Navigation

Search This Site

Office of the Vice President for Research

Ken Ono is Named Among the Most Influential Mathematicians

Thursday, November 5, 2020

Ken Ono, Thomas Jefferson Professor of Mathematics, has been named the 15th most influential mathematician by Academic Influence. 

Academic Influence has created a list of the top 20 most influential mathematicians of the past decade.  Their rankings include mathematicians from around the world and are based upon number of citations and web presence. Academic Influence describes it methodology as follows:

"In what follows, we look at influential mathematicians over the last decade. Based on our ranking methodology, these individuals have significantly impacted the academic discipline of mathematics within 2010-2020. Influence can be produced in a variety of ways. Some have had revolutionary ideas, some may have climbed by popularity, but all are academicians primarily working in mathematics. Read more about our methodology."

"This isn’t simply a list of the most influential mathematicians alive today. Here we are focused on the number of citations and web presence of scholars in the last 10 years. There are other highly influential scholars who simply haven’t been cited and talked about as much in the last 10 years, whereas some new faces have been making a splash in the news, speaking events, and publishing, publishing, publishing. Our AI is time sensitive. To find some of the big names you might have expected to see here, we encourage you to use our dynamic ranking system and check influence over the past 20 and 50 years."

The Academic Influence list includes the following citation for Ono.

Ken Ono

Ken Ono
(1968 -  )
Philadelphia, Pennsylvania, USA

University of Virginia, Thomas Jefferson Professor of Mathematics

Number Theory, Integer Partitions, Modular Forms, Umbral Moonshine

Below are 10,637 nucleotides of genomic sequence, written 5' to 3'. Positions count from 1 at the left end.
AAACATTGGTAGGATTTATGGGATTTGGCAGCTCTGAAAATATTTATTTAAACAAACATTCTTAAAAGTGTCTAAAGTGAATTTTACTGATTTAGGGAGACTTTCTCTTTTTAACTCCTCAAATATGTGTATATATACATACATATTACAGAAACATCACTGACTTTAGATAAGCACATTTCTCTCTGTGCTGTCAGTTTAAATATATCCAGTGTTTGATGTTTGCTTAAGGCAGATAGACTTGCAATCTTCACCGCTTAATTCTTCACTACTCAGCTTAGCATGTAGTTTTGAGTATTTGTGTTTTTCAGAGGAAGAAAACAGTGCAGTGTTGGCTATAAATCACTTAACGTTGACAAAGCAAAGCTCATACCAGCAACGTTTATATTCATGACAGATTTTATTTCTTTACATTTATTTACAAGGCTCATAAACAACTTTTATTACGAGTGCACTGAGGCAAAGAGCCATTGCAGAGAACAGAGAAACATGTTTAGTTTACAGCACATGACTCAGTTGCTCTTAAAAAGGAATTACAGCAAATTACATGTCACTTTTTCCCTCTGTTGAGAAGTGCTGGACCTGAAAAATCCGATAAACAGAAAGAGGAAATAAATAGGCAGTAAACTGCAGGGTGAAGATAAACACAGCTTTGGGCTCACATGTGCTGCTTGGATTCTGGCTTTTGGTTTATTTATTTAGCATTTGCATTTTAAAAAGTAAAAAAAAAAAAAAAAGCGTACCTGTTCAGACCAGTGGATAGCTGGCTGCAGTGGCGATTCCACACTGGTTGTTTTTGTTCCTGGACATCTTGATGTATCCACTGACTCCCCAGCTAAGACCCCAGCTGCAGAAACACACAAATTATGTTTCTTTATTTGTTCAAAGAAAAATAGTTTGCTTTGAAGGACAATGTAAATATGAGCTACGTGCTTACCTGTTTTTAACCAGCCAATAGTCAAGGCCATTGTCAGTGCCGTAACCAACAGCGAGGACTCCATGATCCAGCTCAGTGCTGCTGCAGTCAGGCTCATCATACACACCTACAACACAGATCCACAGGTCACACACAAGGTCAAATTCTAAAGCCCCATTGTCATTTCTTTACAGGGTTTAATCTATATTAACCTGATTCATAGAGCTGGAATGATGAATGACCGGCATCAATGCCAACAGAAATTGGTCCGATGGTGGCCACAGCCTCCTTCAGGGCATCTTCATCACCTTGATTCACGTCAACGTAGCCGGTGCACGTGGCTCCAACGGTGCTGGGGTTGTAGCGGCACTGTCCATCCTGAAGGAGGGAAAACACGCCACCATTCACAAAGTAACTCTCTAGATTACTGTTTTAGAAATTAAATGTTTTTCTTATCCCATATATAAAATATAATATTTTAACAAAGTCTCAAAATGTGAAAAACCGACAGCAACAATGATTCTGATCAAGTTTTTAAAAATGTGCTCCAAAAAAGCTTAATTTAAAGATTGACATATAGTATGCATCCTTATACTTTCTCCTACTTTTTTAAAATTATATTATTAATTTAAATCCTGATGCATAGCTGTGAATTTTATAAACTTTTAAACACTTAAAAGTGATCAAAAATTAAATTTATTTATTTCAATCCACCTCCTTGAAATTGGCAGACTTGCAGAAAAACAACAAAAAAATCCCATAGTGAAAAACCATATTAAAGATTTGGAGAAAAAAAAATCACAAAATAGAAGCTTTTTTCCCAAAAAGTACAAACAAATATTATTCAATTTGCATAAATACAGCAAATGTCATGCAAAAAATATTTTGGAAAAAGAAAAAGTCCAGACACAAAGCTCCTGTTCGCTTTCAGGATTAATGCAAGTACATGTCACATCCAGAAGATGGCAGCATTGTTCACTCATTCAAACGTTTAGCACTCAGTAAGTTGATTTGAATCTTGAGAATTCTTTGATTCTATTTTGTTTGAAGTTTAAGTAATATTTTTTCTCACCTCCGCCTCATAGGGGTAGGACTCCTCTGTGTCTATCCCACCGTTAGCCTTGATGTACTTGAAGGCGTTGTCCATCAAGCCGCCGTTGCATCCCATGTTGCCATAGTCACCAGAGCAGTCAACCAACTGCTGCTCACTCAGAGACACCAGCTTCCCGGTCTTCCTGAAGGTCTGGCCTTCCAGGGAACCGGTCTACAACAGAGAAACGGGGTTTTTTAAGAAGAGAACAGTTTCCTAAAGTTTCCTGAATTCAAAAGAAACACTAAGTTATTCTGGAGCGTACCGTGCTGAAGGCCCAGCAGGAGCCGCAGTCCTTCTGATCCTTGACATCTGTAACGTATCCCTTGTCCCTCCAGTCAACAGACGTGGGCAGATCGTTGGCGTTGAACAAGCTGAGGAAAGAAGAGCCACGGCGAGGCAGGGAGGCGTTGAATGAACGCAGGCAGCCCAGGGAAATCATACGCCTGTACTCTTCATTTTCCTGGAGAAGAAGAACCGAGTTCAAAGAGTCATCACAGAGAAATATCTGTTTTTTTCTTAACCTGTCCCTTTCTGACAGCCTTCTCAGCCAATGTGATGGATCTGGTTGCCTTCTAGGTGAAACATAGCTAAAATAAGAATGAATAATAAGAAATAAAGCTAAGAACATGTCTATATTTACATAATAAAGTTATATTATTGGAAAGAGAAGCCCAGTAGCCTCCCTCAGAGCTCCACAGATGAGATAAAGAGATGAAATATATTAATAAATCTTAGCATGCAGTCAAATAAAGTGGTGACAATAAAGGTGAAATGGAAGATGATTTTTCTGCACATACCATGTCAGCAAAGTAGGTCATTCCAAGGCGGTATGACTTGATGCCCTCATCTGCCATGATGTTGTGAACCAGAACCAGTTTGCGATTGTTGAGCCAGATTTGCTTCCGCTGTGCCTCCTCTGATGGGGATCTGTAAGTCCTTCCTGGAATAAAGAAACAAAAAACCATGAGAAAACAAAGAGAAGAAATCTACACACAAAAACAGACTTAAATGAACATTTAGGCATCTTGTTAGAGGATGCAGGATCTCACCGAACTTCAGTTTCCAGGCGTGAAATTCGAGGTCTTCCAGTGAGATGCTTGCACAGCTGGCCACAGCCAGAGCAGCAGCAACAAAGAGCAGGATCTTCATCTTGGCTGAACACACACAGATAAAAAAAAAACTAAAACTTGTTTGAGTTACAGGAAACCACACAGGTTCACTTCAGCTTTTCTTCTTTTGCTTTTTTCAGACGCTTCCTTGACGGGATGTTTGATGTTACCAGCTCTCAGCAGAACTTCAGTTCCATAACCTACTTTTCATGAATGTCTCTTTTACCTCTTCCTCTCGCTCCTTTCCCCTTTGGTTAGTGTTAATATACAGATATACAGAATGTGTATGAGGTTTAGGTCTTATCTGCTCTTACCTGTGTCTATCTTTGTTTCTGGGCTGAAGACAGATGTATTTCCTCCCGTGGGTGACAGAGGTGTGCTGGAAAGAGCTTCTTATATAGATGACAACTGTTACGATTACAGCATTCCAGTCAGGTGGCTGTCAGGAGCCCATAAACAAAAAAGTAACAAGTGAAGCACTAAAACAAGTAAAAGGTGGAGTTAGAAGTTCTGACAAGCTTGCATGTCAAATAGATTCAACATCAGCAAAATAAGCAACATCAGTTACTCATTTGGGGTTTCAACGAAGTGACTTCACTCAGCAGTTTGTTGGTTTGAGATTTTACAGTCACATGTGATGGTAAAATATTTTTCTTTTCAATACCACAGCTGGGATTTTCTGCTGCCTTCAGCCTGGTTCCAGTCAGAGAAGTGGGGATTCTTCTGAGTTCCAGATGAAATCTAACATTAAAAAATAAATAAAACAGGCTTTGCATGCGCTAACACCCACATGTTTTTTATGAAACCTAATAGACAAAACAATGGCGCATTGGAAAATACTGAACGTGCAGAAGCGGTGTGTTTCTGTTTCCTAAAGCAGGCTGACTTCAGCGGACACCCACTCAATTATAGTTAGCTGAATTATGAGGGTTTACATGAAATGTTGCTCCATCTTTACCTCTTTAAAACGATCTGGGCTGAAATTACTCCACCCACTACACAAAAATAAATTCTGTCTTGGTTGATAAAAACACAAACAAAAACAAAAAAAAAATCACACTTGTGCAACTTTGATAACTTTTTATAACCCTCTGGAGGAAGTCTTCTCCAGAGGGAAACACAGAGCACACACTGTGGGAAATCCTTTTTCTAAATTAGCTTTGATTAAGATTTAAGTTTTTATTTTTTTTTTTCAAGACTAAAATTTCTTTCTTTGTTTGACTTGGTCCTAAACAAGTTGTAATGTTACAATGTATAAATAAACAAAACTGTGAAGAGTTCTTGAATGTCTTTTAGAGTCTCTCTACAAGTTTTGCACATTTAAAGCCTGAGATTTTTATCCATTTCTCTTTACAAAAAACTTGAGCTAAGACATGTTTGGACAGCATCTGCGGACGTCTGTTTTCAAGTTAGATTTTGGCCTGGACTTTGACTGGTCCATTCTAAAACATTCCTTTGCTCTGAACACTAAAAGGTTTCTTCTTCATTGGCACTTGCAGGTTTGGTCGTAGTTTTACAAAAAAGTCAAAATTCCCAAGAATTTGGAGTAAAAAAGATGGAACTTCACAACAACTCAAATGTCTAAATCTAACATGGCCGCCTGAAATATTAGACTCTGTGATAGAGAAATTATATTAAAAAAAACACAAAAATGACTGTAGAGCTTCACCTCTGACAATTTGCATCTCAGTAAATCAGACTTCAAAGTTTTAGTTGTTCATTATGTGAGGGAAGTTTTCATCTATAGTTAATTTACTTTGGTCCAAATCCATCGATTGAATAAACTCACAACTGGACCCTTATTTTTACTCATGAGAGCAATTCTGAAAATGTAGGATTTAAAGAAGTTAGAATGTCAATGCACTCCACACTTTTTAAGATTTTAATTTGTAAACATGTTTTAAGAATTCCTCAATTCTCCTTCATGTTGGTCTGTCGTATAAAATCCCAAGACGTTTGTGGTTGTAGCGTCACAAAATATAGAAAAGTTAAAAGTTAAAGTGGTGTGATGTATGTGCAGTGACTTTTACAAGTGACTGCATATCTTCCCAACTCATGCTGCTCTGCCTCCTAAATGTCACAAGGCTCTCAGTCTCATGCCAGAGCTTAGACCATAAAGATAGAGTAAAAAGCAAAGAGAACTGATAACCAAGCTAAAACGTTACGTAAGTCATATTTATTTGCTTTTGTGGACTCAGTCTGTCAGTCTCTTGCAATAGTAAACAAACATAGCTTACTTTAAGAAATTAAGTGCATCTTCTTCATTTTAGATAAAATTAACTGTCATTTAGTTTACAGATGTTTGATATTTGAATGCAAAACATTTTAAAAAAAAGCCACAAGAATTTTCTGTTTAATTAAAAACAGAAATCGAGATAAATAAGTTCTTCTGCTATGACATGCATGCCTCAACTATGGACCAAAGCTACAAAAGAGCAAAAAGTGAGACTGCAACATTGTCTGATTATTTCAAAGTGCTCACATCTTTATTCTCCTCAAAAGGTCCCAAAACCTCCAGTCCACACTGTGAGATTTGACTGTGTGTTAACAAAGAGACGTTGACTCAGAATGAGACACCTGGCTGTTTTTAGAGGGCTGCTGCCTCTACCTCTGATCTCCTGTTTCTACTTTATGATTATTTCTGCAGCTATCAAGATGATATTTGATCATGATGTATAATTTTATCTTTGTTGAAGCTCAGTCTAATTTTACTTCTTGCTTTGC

Ken Ono currently holds the title of Thomas Jefferson Professor of Mathematics at the University of Virginia, and is also Vice President of the American Mathematical Society and Chair of the Mathematics Section in the American Association for the Advancement of Science. Previously, Ono held positions at University of Wisconsin–Madison and Emory University. Ono completed his BA at the University of Chicago in 1989, and his PhD at the University of California, Los Angeles in 1993.

Ono specializes in number theory, and is widely published, with over 160 article credits to his name. In particular, Ono is known for his expertise in integer partitions, which he has applied toward unraveling the work of famed mathematical phenom Srinivasa Ramanujan. Notably, Ono found a framework in 2014 that solves questions arising from the Rogers-Ramanujan identities. He also solved the Umbral moonshine conjecture, another Ramanujan puzzle. From this association, Ono is also considered an expert on Ramanujan, and was associate producer and mathematical consultant for the biographical movie on Ramanujan, The Man Who Knew Infinity.

Notable works from Ono include My Search for Ramanujan: How I Learned to Count.

For his work, Ono has received a variety of awards and honors, including the Prose Award for Best Scholarly Book in Mathematics, the Albert E. Levy Award for Scientific Research, a Guggenheim Fellowship, and the Presidential Early Career Award.

Academic Website